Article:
Because Congress has absolutely nothing better to do, they have called in GM CEO Dan Akerson and National Highway Traffic Safety Administration Head David Strickland for a hearing this morning. Of course, it was regarding the safety of the Chevrolet Volt and the handling of its investigation, which the NHTSA recently concluded.
Balance the budget? Screw that, they’ve gotta rabble!
A subcommittee of the House Oversight Committee composed *mostly* of Republicans (oh, there’s a shocker) asked Akerson questions such as if the Obama Administration played a role in the Volt’s development, and still questioned the Volt’s overall safety. Akerson answered in saying that the administration has never had a presence in the boardroom or any input in the operation and insisted that the plug-in vehicle is safe.
Besides, anybody who has been paying attention already knows that the Volt’s development dates back well before the Obama Administration, even before GM went bankrupt. And since the House has nothing better to do, they could have at least done some fact-checking. But, all of those gourmet dinners courtesy of financial and oil lobbyists do take up oh-so-much time.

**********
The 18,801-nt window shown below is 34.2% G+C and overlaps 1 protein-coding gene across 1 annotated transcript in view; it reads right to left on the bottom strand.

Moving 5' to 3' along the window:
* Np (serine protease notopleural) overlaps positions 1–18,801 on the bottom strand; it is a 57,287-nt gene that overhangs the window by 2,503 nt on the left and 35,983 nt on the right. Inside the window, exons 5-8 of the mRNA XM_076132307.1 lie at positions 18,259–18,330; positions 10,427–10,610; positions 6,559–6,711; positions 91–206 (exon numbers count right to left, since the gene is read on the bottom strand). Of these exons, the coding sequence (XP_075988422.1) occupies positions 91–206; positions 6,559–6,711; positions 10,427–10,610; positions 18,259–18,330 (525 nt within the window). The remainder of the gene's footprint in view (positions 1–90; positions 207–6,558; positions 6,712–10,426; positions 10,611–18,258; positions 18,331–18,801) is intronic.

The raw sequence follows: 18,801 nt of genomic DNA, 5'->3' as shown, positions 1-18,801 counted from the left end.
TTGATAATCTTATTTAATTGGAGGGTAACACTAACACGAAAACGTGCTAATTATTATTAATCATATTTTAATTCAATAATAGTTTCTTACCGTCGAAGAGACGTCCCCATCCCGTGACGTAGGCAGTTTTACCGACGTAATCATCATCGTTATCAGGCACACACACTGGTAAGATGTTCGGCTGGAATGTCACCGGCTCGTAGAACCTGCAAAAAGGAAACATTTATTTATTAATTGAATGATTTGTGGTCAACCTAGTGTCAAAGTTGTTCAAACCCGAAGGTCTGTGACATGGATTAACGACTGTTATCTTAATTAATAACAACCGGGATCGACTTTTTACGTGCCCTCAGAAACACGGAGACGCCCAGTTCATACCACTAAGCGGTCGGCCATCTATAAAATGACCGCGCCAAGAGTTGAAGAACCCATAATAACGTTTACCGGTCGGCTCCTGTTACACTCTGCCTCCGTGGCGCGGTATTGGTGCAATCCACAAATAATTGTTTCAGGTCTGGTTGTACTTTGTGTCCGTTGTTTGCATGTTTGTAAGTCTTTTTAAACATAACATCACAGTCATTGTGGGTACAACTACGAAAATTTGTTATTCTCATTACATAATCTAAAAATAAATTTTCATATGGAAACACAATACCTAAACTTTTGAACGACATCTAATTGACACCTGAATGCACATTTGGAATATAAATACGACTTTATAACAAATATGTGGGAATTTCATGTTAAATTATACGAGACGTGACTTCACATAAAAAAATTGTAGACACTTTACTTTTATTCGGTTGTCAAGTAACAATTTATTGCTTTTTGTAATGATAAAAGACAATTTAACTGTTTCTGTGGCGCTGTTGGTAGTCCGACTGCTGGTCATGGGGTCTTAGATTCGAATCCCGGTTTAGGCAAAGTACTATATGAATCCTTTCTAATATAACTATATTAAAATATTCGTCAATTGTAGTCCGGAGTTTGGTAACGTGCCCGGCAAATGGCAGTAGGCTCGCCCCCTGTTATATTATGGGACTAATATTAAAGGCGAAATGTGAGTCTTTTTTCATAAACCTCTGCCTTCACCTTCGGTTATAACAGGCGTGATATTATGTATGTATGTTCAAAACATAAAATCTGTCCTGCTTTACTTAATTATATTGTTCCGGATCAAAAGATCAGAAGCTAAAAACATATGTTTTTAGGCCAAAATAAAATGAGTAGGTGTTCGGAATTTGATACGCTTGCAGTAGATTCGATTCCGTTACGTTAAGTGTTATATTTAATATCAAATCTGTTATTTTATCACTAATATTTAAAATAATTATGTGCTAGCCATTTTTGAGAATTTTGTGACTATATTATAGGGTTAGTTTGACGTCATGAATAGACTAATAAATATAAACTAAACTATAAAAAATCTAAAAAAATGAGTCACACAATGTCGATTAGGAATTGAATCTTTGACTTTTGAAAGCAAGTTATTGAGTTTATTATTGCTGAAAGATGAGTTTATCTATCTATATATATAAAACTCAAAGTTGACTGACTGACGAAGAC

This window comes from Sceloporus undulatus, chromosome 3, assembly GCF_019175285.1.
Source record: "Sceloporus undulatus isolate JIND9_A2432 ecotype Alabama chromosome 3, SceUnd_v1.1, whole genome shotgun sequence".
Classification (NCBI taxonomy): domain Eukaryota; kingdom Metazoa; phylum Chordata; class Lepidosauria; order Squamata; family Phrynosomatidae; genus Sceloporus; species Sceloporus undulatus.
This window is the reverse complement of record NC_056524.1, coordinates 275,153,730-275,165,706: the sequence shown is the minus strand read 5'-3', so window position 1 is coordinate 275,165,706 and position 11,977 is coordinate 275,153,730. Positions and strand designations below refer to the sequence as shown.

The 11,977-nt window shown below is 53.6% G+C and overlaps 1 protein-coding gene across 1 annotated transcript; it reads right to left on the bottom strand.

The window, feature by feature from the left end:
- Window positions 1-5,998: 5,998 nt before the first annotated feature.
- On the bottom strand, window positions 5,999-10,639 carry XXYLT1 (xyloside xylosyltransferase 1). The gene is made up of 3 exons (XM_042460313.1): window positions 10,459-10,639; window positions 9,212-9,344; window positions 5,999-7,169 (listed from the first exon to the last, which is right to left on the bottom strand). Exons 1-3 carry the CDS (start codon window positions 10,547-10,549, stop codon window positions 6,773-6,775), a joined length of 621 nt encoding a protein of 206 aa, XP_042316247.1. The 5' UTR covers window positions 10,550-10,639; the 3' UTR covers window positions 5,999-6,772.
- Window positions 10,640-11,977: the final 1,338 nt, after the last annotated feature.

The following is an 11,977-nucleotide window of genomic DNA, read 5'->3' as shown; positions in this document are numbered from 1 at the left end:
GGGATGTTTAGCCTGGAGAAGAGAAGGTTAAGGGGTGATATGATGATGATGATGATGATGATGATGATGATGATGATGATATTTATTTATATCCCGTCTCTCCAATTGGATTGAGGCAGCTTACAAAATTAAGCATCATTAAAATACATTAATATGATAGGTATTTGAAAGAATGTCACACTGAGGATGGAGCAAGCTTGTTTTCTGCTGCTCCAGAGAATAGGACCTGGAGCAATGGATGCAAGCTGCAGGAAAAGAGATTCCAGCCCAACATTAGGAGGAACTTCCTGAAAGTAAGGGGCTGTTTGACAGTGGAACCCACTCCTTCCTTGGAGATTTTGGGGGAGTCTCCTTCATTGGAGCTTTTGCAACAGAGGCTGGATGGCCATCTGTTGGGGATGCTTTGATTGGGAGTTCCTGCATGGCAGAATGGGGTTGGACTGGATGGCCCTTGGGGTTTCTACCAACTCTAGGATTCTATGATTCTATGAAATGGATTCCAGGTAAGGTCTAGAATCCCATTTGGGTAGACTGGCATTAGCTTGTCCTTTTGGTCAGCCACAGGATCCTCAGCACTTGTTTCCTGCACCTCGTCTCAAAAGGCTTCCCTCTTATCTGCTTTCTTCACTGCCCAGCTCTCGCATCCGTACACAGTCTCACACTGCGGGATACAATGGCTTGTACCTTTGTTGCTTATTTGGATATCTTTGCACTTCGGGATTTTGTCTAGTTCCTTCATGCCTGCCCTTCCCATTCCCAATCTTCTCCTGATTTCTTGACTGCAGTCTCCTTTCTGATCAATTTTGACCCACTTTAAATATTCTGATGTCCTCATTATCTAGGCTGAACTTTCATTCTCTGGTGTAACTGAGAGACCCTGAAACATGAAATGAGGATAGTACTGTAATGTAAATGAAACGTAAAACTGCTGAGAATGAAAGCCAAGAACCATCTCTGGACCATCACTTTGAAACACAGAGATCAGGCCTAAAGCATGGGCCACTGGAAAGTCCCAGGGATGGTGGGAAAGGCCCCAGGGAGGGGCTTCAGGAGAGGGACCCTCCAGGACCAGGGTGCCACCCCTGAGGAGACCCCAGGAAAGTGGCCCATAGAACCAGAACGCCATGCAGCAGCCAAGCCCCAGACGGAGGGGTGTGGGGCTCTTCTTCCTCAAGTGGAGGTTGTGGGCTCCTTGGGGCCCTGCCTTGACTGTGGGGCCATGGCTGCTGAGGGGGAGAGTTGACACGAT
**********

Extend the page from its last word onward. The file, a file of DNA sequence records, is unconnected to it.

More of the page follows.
While Akerson had his fair share of hounding, it was Strickland who seemed to be in hot water, as the subcommittee grilled him on why it took so long to report on the fire that happened to a totaled Volt last summer. If you’re curious and would like to read the full Congressional report, we’ve got it right here. We’re also going to provide you with Akerson’s testimony below.
United States House of Representatives
Oversight and Government Reform Subcommittee on Regulatory Affairs,
Stimulus Oversight and Government Spending
Good morning and thank you Chairman Issa, Chairman Jordan and Ranking Members Cummings and Kucinich. I welcome the opportunity to testify today and stand behind a car that all of us at GM are proud of.
Please allow me to start with some Volt history:
GM unveiled the Volt concept at the January 2007 Detroit Auto Show. In June 2008, the “old GM’s” Board of Directors approved the Volt project for production.
The battery story goes back much farther to the early 1990’s with GM’s extensive work on the EV1.
Drawing on that experience, we engineered the Volt to be a winner on the road and in customers’ hearts.
Today, I’m proud to say the Volt is performing exactly as we engineered it…
…In its first year, Volt garnered the Triple Crown of industry awards: Motor Trend Car of the Year; Automobile Magazine’s Automobile of the Year; and, North American Car of the Year;
…Volt is among the safest cars on the road—earning 5 Stars for occupant safety and a Top Safety Pick from the Insurance Institute for Highway Safety;
…And, 93% of Volt owners report the highest customer satisfaction with their car–more than any other vehicle and the highest ever recorded in the industry.
Beyond the accolades, the Volt’s importance to GM’s and our country’s long term prospects is far reaching.